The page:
Posted by Richard Harland Smith on September 23, 2015
This weekend on TCM Underground we’re going house to house!
Posted by R. Emmet Sweeney on September 22, 2015
Fat City (1972) is a major bummer in a minor key, detailing the apathetic lives of a couple of down-on-their-luck boxers in Stockton, California. Director John Huston had been trained as a boxer when he was seventeen, and was still friends with some of his fellow pugs from the Lincoln Heights neighborhood of Los Angeles. So he was attracted to Leonard Gardner’s novel of the same name, which captured the lower levels of the sweet science, of callow kids struggling their way up the card and punch-drunk veterans close to washing out. The film is as stuck in a haze as its protagonists, with neither attaining sharpness or clarity, both shot in the dusky glow of DP Conrad Hall’s cinematography. All of which can be seen to devastating effect in the beautiful new Blu-ray from Twilight Time (available exclusively through Screen Archives).
Posted by Susan Doll on September 21, 2015
Long ago, in a former life, I edited a coffee-table book on James Dean called James Dean: Tribute to a Rebel. My favorite part of Dean’s life story was the time he spent in New York during the early days of live television. I thoroughly enjoyed fact-checking and researching his television career, which was not only more extensive than his movie appearances but far more diverse. This Friday, September 25, TCM offers a rare look at some of Dean’s live TV performances.
New York City was the hub of the television industry when Dean moved there to study at the Actors Studio in the fall of 1951. Prime-time programming consisted of weekly anthology dramas, meaning each installment was a new story with a different cast. Anthology series provided substantial work to young writers and a new generation of serious young actors whose careers were jump-started by live TV, including Rod Steiger, Anne Bancroft, Paul Newman, Martin Landau, Steve McQueen, Eva Marie Saint, and James Dean. The writers socialized together, compared notes, and created a community among themselves, while the actors represented a kind of repertory of talent for television producers and their casting agents.
Posted by Pablo Kjolseth on September 20, 2015
(Editor’s Note: Pablo Kjolseth unexpectedly found himself on the road assisting with Cory McAbee’s latest film project, so he handed over the reigns for today’s post to Michael J. Casey, film critic and reporter for The Boulder Weekly.)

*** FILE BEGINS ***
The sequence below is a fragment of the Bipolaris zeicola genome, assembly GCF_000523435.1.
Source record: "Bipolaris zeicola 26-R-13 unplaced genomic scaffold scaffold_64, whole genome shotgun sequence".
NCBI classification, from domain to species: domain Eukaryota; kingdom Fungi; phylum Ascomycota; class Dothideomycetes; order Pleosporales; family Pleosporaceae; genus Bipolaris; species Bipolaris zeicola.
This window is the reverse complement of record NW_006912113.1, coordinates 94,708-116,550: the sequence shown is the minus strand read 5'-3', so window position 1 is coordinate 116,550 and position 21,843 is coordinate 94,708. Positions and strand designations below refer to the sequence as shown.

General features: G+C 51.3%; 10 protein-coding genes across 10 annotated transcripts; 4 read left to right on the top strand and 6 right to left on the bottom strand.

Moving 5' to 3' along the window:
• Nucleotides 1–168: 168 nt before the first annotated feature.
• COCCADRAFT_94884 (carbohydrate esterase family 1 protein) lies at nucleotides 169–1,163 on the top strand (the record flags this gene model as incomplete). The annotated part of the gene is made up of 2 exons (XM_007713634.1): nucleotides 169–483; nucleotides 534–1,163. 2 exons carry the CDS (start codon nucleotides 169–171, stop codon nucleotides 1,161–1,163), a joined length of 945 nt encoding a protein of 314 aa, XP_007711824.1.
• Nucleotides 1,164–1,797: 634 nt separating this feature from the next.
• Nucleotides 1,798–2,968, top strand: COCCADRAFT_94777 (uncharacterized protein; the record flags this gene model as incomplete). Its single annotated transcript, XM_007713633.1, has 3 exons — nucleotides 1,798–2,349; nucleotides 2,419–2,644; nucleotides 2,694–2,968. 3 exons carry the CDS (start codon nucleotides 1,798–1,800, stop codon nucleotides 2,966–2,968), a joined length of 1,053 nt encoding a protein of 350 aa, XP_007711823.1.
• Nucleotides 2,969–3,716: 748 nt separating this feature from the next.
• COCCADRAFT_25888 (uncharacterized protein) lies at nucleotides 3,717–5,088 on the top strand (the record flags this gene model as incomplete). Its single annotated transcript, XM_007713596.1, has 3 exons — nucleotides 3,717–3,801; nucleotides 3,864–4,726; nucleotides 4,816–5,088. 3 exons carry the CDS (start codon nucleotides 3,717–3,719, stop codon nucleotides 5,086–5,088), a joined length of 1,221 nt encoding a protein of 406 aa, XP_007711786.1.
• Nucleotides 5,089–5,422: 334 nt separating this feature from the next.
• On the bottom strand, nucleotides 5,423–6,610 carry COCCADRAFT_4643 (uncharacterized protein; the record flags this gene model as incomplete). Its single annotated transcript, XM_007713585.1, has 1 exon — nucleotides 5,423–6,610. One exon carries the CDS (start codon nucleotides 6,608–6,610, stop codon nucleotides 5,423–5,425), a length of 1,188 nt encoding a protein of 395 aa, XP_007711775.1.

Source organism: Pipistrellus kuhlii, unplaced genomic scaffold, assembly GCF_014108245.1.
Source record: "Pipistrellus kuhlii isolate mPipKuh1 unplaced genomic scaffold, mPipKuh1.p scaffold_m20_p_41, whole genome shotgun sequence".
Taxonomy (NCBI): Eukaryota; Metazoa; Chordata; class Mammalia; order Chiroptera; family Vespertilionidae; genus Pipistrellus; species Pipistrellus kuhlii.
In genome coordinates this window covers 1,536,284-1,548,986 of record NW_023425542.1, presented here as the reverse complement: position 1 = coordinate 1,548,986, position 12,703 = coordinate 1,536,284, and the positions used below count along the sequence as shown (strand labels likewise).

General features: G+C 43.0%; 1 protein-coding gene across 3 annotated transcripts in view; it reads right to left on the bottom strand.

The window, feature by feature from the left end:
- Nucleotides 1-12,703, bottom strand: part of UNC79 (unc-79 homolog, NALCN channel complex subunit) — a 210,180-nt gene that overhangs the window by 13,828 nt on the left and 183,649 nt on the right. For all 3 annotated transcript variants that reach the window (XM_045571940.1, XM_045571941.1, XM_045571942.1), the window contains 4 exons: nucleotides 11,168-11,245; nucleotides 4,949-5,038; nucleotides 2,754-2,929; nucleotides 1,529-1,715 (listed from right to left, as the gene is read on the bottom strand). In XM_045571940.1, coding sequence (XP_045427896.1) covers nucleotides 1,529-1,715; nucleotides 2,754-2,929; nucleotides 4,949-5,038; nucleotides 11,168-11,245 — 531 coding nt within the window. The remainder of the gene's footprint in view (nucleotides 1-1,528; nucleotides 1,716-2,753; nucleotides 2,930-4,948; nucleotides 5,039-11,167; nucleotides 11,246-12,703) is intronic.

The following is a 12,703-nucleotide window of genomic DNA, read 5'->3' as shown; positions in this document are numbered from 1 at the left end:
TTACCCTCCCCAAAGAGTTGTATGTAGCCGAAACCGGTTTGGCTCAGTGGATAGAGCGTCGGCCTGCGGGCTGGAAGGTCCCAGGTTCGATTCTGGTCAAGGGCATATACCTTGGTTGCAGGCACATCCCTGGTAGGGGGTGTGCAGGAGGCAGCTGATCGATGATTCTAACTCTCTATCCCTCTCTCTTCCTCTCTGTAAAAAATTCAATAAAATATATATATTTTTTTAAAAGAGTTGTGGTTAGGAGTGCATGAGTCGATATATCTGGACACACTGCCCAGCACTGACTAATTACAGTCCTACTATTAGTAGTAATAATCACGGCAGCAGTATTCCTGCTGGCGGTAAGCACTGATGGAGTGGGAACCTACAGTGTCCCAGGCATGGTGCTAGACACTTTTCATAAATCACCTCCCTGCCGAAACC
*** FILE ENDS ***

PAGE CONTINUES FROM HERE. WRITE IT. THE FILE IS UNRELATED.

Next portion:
Above all things, cinema is a style. Movies are a glorious and exciting exploration of the human condition, but without style, the images simply hang to the screen, failing to be anything more than a light flickering on a blank canvas.
That’s why those who crack the code are so lauded, and few have been as voraciously lauded as the French director, Robert Bresson (1901-1999). Though he only made 13 features over the course of four decades, every one of his films bear a signature style, the mark of a master. Of these 13, TCM is showing five of his most acclaimed works on Sept. 25, and though all of them explore Bresson’s thoughts on style, cinematography and spirituality, none convey his ideas quite like his 1959 masterpiece, Pickpocket. [...MORE]
Above is a picture of one of my most treasured possessions.
Like most items of great value, it isn’t something I bought.
My mother bought this Bell and Howell Regular 8mm home movie projector with her allowance, sometime in the 1950s. She kept good care of it and gave it to me when I was a child, along with a couple of 8mm films to watch on it (a 3 minute-long version of The Thing From Another World, silent and a Keystone comedy with Ben Turpin). I’ve kept good care of it, too, and it’s in pretty much the same condition today it was when she bought it.
My mother didn’t survive as long, not as long as the love of movies she passed on to me, or this handsomely tooled piece of machinery. We built machines differently back then, we built them to last.